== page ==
Divided Basalt council closes door on more urban sprawl
BASALT ” A divided Basalt Town Council decided after intense debate Tuesday night that it won’t allow any more urban sprawl ” even to solve one of the most pressing problems facing the community.
The council voted 4-2 to pass a resolution to stick to a tight urban growth boundary with no exceptions. That essentially outweighed an earlier vote by the town’s planning and zoning commission to allow flexibility in the urban growth boundary if it allowed the town to relocate residents of two trailer parks at risk of catastrophic flooding.
The debate flared when the council considered whether to adopt a land-use master plan the planning commission approved in August. The commission wanted to retain flexibility to give the town a tool to provide replacement housing for the Roaring Fork Mobile Home Park and the Pan and Fork Mobile Home Park. More than 100 families live in the trailer parks, which town studies show are imperiled by potential flooding.
Roaring Fork Mobile Home Park owner David Fiore wants to build replacement housing for his tenants on land he owns near Basalt High School. However, the site is outside the town’s urban growth boundary.
The planning commission said in the master plan that the town should stay flexible so it can work with Fiore. But the council majority claimed last night that the town has the tools to provide replacement housing without sprawling out to the site by the high school.
The council’s discussion of that one issue evolved into a broad debate about whether Basalt is doomed to become a ghost town with a core dominated by second-home owners or a vibrant small town where people of all socioeconomic classes live and mingle.
Council members Glenn Rappaport, Amy Capron and Chris Seldin insisted that the town stick to the tight urban growth boundary and find replacement housing among the numerous projects developers have proposed. The new master plan has a provision that any project seeking annexation into the town must provide 50 percent affordable housing as well as 10 percent replacement housing for residents of the trailer parks.
That provision gives the town leverage in dealing with developers and the opportunity to provide the replacement housing, Seldin said. Developers know the free-market components of their projects have a better chance at earning approval if they up the ante for affordable and replacement housing.
“You can’t come to these negotiations with your hands behind your back,” he said.
Rappaport said the U.S. has solved its land-use dilemmas disingenuously for the past 60 years by sprawling out into farms and ranchland. He opposed building replacement housing by the high school because the site will require residents to drive for services such as mass transit and grocery stores. That site is too far for residents to walk anywhere for urban services, he said.
Rappaport said his biggest concern is? “hollowing out” Basalt and building all the affordable housing in the periphery while allowing second homes to dominate the core, much like Aspen has done. Allowing that to happen, he insisted, will turn Basalt into a “petting zoo” or “movie set” that looks like a small town but doesn’t really function like one.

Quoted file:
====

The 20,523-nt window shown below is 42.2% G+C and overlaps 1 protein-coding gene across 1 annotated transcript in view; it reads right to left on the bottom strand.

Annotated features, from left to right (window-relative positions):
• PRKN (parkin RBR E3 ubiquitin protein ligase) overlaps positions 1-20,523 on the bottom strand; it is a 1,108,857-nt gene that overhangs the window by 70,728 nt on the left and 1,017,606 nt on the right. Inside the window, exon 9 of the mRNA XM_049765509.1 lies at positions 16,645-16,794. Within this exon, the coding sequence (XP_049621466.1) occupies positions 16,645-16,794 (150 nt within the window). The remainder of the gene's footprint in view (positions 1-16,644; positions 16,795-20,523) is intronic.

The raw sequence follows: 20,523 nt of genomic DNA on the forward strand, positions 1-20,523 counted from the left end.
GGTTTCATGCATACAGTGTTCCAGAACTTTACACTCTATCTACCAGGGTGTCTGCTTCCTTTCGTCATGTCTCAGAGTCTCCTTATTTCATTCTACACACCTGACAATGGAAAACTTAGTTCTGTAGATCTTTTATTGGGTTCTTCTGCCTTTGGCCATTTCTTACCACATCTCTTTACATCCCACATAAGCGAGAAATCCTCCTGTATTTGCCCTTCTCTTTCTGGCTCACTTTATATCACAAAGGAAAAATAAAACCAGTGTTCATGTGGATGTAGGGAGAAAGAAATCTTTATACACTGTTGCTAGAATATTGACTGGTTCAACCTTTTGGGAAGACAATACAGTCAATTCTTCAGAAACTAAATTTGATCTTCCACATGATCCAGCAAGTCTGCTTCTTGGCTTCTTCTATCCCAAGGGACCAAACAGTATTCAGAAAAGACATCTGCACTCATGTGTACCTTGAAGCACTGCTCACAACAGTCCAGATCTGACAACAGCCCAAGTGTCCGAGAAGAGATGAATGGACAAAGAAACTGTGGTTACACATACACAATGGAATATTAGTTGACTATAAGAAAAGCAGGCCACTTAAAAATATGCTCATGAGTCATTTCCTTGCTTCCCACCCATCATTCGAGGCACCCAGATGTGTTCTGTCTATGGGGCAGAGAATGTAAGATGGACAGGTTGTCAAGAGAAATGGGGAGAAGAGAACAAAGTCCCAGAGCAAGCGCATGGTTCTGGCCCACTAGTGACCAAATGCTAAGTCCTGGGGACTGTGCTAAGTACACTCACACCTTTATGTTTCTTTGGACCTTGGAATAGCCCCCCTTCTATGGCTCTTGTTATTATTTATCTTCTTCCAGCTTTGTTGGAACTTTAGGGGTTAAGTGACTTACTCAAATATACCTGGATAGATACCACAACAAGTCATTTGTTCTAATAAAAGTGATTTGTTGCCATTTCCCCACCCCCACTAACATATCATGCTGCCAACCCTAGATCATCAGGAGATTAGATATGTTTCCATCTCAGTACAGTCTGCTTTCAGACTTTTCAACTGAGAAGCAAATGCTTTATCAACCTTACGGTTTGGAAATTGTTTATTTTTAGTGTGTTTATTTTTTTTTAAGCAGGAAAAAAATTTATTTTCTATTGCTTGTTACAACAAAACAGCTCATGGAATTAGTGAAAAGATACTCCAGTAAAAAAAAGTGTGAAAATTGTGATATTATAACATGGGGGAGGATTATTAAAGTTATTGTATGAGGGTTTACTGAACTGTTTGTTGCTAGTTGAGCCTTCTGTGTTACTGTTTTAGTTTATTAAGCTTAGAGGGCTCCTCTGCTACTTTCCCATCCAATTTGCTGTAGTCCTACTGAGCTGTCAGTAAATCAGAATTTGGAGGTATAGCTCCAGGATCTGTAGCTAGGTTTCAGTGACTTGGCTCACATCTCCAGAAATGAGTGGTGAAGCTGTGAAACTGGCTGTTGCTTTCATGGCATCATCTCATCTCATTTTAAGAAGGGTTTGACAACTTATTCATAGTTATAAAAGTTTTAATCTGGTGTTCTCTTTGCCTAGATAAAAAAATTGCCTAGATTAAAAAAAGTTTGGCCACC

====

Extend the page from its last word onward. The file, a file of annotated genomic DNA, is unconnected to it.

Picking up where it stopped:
Mayor Leroy Duroux and Councilwoman Laurie Dows argued that the town needs every tool at its disposal to try to provide replacement housing for the families in the trailer parks. Replacement housing has been a top priority for the town government for at least eight years, Duroux said, but officials always allow some excuse to prevent taking action.
“I don’t know what the answer is, but I sure don’t want to close any doors,” Duroux said.
Dows claims that the town could provide replacement housing within the urban growth boundary was merely paying “lip service” to solving the problem. She wants flexibility in the urban growth boundary, she said, because she views the threat to the trail park residents as imminent.
Councilman Gary Tennenbaum was the swing vote because Councilman Mark Kittle couldn’t attend the meeting. Tennenbaum also initially argued for flexibility for the construction of replacement housing. Tennenbaum has been a steadfast supporter of a tight urban growth boundary, and he said he would make an exception only for replacement units for the trailer park residents. He said the town needs to take every opportunity to build affordable housing because of the pressures it faces for high-end development.
“It’s turning into a place that’s totally different. I worry about that,” he said.
Tennenbaum ultimately voted with the majority with the caveat that they require replacement housing among the multiple development projects waiting for review.
The debate over the plight of the trailer park residents overshadowed approval of a land-use master plan that town officials have worked on for more than two years The document outlines strategies for everything from economic development to parks and trails.
Council members unanimously agreed it is a good blueprint for the future. The majority of the board said the next step for Basalt is a growth-management quota system ” which allows only a certain amount of development each year.
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RFTA has a bit of a paradox on its hands. The public bus agency doesn’t anticipate it will haul as many passengers this winter but it needs more buses and drivers than ever. Only 15 people are allowed per bus, so that saps resources.